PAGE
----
An election report from Tennessee was recently issued by the US Elections Assistance Commission (EAC) that claimed an erroneous code was found on Dominion software that had been certified by the EAC.
How does system software get certified with erroneous code on it?
There appear to be a few issues with the voting machines used across the US. We’ve already reported on the fact that voting machines were put in use in Pennsylvania without being properly hardened.
BREAKING: Antrim Co. Forensic Report BOMBSHELL Reveals Dominion Machines Were Set At 68.05% Error Rate…Meaning 68.05% Of Ballots Could Be Sent Out For Mass Adjudication, Giving Individuals Or Machines Ability To Change 68.05% Of Votes
We know these machines are not properly ‘hardened’ because experts discovered software on the machines that would have prevented the machines from being certifiable. When machines are hardened they are certified with the most up-to-date software needed for use and without any software that should not be there. In the case of election machines used throughout the US, the machines should not be put in use with any extra software loaded on them.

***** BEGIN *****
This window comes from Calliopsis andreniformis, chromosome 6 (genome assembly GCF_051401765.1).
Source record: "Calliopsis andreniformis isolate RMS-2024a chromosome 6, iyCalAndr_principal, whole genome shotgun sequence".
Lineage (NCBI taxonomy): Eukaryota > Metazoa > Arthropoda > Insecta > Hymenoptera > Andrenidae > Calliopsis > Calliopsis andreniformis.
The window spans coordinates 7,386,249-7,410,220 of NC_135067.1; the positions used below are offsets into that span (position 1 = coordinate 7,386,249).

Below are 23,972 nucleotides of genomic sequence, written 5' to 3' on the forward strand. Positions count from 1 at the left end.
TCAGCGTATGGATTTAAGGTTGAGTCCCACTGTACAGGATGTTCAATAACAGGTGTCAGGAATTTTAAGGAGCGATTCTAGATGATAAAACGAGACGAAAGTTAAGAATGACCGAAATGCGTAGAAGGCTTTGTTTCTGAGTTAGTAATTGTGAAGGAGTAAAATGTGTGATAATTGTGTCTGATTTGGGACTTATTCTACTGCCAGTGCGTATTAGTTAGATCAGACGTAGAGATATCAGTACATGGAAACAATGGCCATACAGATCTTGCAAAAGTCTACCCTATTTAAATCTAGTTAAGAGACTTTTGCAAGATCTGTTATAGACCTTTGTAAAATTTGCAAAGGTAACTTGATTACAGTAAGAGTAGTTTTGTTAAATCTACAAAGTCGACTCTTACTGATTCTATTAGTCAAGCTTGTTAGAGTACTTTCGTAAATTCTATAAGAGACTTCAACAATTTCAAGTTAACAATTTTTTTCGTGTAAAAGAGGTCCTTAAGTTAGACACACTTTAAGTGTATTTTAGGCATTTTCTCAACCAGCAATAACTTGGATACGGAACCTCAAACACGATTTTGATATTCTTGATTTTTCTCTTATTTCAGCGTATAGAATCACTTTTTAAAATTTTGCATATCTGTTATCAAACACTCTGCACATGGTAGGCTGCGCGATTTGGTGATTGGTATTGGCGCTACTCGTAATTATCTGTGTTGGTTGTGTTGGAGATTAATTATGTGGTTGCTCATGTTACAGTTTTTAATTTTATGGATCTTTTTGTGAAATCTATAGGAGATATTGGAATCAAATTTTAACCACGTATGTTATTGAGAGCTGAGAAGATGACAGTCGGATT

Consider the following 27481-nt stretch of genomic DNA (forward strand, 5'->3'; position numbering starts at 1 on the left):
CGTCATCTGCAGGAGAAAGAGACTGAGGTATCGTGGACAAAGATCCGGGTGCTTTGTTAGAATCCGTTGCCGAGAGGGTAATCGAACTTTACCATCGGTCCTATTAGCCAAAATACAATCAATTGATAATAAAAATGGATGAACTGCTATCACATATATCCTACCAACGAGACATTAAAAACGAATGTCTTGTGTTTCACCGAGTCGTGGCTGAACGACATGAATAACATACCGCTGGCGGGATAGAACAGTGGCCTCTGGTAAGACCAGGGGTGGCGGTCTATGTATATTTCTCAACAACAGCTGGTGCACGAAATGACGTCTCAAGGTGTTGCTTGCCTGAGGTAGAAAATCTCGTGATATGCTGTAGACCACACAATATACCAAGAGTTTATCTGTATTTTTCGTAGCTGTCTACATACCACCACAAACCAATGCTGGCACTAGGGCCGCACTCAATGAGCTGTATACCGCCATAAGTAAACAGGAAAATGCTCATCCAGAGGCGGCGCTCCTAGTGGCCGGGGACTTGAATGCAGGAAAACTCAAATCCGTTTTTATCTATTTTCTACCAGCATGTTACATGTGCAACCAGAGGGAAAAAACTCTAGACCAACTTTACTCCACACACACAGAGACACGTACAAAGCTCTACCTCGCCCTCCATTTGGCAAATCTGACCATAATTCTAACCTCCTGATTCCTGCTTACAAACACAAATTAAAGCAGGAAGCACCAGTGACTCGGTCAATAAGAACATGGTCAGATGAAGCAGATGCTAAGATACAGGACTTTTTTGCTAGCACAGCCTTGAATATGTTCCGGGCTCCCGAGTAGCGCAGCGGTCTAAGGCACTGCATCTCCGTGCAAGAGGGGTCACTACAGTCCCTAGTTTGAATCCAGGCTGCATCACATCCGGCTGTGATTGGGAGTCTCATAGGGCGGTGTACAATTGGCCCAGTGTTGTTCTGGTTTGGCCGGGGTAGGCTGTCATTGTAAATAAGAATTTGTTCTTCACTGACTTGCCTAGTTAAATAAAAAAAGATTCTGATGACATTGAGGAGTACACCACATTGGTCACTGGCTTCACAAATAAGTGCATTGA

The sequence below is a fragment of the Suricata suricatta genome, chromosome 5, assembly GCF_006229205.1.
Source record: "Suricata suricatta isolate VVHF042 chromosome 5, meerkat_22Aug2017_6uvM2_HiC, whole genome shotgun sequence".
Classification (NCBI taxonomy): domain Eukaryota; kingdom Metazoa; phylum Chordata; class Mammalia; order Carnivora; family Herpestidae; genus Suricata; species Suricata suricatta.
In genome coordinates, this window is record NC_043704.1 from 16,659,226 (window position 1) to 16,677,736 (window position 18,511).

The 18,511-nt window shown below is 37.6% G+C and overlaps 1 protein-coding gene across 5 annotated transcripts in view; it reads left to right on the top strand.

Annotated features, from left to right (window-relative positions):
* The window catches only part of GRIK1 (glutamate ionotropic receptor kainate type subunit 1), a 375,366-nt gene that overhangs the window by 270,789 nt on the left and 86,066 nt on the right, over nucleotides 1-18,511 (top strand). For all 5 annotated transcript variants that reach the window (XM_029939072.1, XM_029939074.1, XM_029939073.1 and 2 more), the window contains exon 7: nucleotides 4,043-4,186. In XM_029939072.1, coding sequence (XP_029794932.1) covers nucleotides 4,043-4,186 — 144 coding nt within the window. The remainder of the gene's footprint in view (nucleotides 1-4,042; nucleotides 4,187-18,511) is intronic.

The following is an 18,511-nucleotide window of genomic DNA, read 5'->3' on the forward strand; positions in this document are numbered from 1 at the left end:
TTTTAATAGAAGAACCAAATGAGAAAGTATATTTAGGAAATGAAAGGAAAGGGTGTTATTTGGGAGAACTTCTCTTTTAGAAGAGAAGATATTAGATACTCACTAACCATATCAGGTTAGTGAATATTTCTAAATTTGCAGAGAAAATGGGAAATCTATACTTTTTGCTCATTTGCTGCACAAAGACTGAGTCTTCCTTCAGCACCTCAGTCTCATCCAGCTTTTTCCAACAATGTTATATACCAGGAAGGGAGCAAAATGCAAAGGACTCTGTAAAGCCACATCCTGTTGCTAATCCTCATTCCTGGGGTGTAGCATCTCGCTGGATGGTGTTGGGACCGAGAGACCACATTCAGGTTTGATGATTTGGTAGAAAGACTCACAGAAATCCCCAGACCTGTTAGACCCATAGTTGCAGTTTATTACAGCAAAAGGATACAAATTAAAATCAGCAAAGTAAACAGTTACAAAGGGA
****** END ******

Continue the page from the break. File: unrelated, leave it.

Recently a report was published on issues identified in an election in Tennessee. An error was identified on the voting machines and systems related to erroneous code. The real issue is the systems had been certified by the EAC. How could the EAC certify these machines?
The voting machine audit firms are paid by Dominion to certify their machines per the video below.